Mamet Leigh’s neat new play has a father and son taking “time to talk”. In just an hour, Baba and Bashir, admirably performed by Aso Sherabayani and Joseph Samimi, discuss their deceased wife and mother, their lives in the UK and their future. What preoccupies the young Bashir is their past in Egypt. That his father is just as keen to avoid family history sets up the drama nicely.
The relationship is tentative at first, with a nervous teen and an anxious parent who quickly endear themselves to us. Director Majid Mehdizadeh builds tension in a fashion appropriate to the strong detail and sensitive touches of the script. And there’s a plot twist regarding Baba’s health, which becomes increasingly effective as the play goes on.
Baba’s soliloquies, directed at his wife’s photograph, are less convincing, and Sherabayani struggles in these difficult scenes. Leigh also stalls before the play’s finale – it’s too much of a surprise to hear Baba accused of being “full of hate”. Generally, though, the characters are interesting, and the controlled performances make for a fine study.
But a study of what? While Bashir wants to talk about Egypt – and even return there – Give Me the Sun says little about the experience of immigration: Baba is too tight lipped, and his son’s second-generation experience isn’t detailed enough. The play’s appeal is broader, and it is as a family drama with generational conflict that we see its strengths.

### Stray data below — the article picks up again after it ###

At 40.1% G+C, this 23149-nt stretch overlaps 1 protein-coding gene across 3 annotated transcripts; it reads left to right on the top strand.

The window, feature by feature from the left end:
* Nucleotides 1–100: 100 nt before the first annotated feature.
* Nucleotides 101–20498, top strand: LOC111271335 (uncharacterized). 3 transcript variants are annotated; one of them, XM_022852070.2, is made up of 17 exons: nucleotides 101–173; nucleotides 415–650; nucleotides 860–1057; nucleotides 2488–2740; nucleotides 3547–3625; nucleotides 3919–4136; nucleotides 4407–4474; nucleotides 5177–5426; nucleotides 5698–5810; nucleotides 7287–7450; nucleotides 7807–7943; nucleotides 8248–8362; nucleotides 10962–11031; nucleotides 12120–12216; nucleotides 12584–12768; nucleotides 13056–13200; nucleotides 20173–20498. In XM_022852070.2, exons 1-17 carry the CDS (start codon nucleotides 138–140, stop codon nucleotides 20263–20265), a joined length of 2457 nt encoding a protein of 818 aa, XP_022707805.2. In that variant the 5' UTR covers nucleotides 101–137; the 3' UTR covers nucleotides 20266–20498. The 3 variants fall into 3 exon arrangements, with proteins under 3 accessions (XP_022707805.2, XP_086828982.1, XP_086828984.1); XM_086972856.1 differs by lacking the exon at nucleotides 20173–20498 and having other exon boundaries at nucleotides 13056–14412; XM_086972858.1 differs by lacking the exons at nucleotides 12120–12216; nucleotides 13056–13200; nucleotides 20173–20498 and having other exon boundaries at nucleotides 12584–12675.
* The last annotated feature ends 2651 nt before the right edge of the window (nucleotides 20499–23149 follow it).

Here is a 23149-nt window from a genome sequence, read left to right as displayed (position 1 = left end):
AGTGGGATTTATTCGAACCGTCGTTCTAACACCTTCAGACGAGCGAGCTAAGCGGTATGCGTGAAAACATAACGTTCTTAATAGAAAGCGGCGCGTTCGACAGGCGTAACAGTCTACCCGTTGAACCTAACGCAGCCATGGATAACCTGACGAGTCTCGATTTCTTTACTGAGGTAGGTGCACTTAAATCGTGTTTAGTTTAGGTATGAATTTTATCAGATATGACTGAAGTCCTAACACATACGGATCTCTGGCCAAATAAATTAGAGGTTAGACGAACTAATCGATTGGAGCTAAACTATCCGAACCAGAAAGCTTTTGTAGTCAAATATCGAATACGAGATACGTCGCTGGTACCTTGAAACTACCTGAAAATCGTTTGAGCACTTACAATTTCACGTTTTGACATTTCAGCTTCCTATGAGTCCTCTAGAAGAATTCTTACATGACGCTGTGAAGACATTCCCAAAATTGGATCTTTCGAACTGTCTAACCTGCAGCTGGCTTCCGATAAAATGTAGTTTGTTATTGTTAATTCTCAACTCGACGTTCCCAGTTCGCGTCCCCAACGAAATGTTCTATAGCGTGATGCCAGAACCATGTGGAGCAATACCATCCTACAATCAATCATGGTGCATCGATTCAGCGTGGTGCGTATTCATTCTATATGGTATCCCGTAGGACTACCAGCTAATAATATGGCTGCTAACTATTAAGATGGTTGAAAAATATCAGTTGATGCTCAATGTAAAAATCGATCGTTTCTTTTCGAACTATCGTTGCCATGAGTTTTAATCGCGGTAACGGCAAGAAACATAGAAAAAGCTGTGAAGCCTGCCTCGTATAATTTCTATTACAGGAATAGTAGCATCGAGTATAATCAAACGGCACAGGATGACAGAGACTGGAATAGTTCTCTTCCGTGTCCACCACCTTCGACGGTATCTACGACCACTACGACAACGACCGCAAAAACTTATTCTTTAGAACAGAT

Does Baba withhold too much? Surely working in Tesco rather than as the doctor he is qualified to be, as well as rejecting his culture with such determination, needs more explaining. Or is his son too harsh? It’s easy to see Bashir romanticising the past and speaking from a position of ignorance. But whose fault is that lack of knowledge? Leigh’s concern for the younger character’s identity politics and the elder’s resistance to this are a worthwhile contribution to an ongoing debate.
Until 30 July 2022
Photo by Lidia Crisafulli